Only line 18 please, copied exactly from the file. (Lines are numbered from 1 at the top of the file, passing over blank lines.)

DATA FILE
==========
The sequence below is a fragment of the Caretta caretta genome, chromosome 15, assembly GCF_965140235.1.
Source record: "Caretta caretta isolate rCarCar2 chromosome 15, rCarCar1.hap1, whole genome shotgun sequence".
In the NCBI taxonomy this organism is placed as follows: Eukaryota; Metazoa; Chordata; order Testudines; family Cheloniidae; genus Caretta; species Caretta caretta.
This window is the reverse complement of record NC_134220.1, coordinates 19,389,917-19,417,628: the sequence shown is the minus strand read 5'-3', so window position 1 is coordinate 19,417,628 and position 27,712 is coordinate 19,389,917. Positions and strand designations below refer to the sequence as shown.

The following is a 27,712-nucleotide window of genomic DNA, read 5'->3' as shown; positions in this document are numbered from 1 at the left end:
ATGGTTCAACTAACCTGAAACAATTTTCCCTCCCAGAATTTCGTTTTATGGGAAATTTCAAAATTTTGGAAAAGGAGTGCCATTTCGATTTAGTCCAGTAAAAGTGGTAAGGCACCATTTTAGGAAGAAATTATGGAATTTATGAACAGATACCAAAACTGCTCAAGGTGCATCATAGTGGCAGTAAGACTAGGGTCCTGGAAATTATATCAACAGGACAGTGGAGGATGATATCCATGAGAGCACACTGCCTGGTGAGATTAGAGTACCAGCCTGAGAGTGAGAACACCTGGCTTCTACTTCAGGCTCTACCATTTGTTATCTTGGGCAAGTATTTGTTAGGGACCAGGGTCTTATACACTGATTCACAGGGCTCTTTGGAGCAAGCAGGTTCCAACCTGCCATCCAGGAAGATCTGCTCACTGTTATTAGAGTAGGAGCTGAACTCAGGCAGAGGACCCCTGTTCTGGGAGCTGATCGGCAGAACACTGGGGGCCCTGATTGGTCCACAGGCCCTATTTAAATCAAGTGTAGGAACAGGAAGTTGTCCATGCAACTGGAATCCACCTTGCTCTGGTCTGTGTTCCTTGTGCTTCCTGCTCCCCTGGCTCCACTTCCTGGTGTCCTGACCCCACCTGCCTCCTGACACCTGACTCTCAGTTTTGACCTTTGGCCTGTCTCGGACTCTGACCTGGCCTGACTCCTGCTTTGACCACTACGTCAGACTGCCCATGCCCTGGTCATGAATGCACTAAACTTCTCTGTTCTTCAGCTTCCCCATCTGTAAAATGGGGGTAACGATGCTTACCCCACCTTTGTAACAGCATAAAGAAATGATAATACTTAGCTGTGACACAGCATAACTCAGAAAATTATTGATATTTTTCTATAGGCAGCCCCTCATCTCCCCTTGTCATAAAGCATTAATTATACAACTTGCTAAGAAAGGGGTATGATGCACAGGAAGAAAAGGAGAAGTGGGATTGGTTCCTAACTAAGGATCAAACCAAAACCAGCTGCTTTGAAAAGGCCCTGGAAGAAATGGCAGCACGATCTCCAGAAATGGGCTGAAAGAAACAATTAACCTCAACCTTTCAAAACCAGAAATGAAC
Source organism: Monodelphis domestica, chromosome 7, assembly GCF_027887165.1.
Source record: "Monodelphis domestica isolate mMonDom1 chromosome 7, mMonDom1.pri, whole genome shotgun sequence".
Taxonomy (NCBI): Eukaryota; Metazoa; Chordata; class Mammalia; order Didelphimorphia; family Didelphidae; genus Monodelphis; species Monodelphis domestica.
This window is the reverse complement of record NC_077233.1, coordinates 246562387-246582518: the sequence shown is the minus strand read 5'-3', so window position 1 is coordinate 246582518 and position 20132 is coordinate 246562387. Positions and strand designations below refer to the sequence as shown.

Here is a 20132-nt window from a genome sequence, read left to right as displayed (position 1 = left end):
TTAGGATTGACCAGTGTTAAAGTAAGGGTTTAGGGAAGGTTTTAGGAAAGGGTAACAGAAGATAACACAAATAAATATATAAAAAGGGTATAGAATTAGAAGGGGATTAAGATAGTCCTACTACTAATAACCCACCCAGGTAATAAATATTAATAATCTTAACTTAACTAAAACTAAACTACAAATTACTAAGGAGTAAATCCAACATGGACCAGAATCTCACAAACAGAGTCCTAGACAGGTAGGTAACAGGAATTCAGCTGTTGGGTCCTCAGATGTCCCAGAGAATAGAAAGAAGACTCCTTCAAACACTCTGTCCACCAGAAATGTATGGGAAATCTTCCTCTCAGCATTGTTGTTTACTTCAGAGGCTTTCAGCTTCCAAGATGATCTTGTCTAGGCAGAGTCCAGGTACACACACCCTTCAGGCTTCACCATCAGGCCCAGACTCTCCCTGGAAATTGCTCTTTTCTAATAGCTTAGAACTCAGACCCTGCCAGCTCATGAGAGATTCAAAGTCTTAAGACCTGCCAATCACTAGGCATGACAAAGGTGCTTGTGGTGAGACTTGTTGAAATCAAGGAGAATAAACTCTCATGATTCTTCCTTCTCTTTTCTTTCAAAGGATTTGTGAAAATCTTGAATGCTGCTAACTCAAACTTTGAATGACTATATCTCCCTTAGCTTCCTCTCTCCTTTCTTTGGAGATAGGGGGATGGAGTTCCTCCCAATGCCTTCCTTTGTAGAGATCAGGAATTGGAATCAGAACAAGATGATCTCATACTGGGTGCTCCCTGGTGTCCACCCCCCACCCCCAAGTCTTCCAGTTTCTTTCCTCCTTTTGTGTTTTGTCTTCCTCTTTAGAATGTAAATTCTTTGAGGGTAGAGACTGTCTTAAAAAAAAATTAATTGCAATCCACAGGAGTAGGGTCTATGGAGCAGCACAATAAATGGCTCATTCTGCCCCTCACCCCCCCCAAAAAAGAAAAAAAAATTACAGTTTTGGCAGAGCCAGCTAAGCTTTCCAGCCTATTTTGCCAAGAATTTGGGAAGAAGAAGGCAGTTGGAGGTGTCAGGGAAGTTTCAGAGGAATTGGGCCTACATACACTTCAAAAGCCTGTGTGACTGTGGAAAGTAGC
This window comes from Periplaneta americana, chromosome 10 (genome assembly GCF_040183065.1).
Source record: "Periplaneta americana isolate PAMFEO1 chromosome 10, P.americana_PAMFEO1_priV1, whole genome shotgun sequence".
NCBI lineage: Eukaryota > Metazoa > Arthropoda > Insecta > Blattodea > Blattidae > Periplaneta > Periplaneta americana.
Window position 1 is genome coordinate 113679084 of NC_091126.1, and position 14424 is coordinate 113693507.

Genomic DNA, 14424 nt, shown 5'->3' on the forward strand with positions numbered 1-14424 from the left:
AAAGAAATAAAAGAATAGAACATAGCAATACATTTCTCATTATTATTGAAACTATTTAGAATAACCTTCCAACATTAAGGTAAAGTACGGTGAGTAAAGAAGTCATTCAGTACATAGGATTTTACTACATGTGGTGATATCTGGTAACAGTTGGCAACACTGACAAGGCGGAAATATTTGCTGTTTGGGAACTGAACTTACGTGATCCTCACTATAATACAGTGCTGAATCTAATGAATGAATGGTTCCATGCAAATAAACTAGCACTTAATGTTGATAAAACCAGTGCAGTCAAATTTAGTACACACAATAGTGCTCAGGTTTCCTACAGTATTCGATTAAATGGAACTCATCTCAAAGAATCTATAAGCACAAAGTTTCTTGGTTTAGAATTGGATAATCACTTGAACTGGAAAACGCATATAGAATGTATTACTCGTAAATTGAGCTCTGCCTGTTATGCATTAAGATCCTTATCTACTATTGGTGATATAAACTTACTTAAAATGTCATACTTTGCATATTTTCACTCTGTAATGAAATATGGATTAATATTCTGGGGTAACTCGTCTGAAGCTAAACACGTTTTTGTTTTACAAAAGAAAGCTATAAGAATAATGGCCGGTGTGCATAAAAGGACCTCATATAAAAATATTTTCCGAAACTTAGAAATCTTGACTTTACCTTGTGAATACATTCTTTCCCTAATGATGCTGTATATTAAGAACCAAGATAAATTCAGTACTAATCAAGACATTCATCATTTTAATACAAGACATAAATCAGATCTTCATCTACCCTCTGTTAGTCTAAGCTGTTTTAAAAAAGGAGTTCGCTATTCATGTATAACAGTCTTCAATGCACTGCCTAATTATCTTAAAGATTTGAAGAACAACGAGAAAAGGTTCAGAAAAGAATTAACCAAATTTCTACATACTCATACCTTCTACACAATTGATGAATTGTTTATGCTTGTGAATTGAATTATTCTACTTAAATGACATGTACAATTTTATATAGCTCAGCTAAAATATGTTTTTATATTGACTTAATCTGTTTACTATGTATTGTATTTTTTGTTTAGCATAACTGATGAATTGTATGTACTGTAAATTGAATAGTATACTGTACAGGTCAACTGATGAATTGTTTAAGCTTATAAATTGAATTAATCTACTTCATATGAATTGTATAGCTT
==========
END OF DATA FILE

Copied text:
AAAGAAATAAAAGAATAGAACATAGCAATACATTTCTCATTATTATTGAAACTATTTAGAATAACCTTCCAACATTAAGGTAAAGTACGGTGAGTAAAGAAGTCATTCAGTACATAGGATTTTACTACATGTGGTGATATCTGGTAACAGTTGGCAACACTGACAAGGCGGAAATATTTGCTGTTTGGGAACTGAACTTACGTGATCCTCACTATAATACAGTGCTGAATCTAATGAATGAATGGTTCCATGCAAATAAACTAGCACTTAATGTTGATAAAACCAGTGCAGTCAAATTTAGTACACACAATAGTGCTCAGGTTTCCTACAGTATTCGATTAAATGGAACTCATCTCAAAGAATCTATAAGCACAAAGTTTCTTGGTTTAGAATTGGATAATCACTTGAACTGGAAAACGCATATAGAATGTATTACTCGTAAATTGAGCTCTGCCTGTTATGCATTAAGATCCTTATCTACTATTGGTGATATAAACTTACTTAAAATGTCATACTTTGCATATTTTCACTCTGTAATGAAATATGGATTAATATTCTGGGGTAACTCGTCTGAAGCTAAACACGTTTTTGTTTTACAAAAGAAAGCTATAAGAATAATGGCCGGTGTGCATAAAAGGACCTCATATAAAAATATTTTCCGAAACTTAGAAATCTTGACTTTACCTTGTGAATACATTCTTTCCCTAATGATGCTGTATATTAAGAACCAAGATAAATTCAGTACTAATCAAGACATTCATCATTTTAATACAAGACATAAATCAGATCTTCATCTACCCTCTGTTAGTCTAAGCTGTTTTAAAAAAGGAGTTCGCTATTCATGTATAACAGTCTTCAATGCACTGCCTAATTATCTTAAAGATTTGAAGAACAACGAGAAAAGGTTCAGAAAAGAATTAACCAAATTTCTACATACTCATACCTTCTACACAATTGATGAATTGTTTATGCTTGTGAATTGAATTATTCTACTTAAATGACATGTACAATTTTATATAGCTCAGCTAAAATATGTTTTTATATTGACTTAATCTGTTTACTATGTATTGTATTTTTTGTTTAGCATAACTGATGAATTGTATGTACTGTAAATTGAATAGTATACTGTACAGGTCAACTGATGAATTGTTTAAGCTTATAAATTGAATTAATCTACTTCATATGAATTGTATAGCTT